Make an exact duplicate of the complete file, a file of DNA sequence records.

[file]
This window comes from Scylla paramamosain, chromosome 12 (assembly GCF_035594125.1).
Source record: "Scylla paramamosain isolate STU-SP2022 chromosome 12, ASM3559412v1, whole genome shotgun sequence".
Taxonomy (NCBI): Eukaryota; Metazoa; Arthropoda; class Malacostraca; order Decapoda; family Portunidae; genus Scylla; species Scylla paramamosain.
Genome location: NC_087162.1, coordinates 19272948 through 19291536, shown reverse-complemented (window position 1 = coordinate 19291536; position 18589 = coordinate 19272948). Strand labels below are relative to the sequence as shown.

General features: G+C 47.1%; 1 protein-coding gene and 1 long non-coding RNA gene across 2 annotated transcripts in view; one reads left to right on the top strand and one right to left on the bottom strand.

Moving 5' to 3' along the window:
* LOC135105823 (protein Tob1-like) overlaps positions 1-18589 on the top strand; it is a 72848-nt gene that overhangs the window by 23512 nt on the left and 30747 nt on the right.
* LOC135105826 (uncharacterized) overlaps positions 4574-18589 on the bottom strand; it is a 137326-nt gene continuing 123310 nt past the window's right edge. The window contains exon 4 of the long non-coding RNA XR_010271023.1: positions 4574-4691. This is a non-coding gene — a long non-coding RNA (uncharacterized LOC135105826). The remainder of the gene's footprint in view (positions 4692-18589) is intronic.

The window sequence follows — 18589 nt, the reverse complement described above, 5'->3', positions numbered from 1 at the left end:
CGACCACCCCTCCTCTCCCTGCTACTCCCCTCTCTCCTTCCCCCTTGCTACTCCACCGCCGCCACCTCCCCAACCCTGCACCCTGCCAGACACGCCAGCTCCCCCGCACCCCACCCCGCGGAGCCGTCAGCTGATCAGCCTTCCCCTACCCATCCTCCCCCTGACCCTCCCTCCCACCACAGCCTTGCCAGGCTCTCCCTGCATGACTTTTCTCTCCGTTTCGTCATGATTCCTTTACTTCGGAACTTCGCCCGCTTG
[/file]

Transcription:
This window comes from Scylla paramamosain, chromosome 12 (assembly GCF_035594125.1).
Source record: "Scylla paramamosain isolate STU-SP2022 chromosome 12, ASM3559412v1, whole genome shotgun sequence".
Taxonomy (NCBI): Eukaryota; Metazoa; Arthropoda; class Malacostraca; order Decapoda; family Portunidae; genus Scylla; species Scylla paramamosain.
Genome location: NC_087162.1, coordinates 19272948 through 19291536, shown reverse-complemented (window position 1 = coordinate 19291536; position 18589 = coordinate 19272948). Strand labels below are relative to the sequence as shown.

General features: G+C 47.1%; 1 protein-coding gene and 1 long non-coding RNA gene across 2 annotated transcripts in view; one reads left to right on the top strand and one right to left on the bottom strand.

Moving 5' to 3' along the window:
* LOC135105823 (protein Tob1-like) overlaps positions 1-18589 on the top strand; it is a 72848-nt gene that overhangs the window by 23512 nt on the left and 30747 nt on the right.
* LOC135105826 (uncharacterized) overlaps positions 4574-18589 on the bottom strand; it is a 137326-nt gene continuing 123310 nt past the window's right edge. The window contains exon 4 of the long non-coding RNA XR_010271023.1: positions 4574-4691. This is a non-coding gene — a long non-coding RNA (uncharacterized LOC135105826). The remainder of the gene's footprint in view (positions 4692-18589) is intronic.

The window sequence follows — 18589 nt, the reverse complement described above, 5'->3', positions numbered from 1 at the left end:
CGACCACCCCTCCTCTCCCTGCTACTCCCCTCTCTCCTTCCCCCTTGCTACTCCACCGCCGCCACCTCCCCAACCCTGCACCCTGCCAGACACGCCAGCTCCCCCGCACCCCACCCCGCGGAGCCGTCAGCTGATCAGCCTTCCCCTACCCATCCTCCCCCTGACCCTCCCTCCCACCACAGCCTTGCCAGGCTCTCCCTGCATGACTTTTCTCTCCGTTTCGTCATGATTCCTTTACTTCGGAACTTCGCCCGCTTG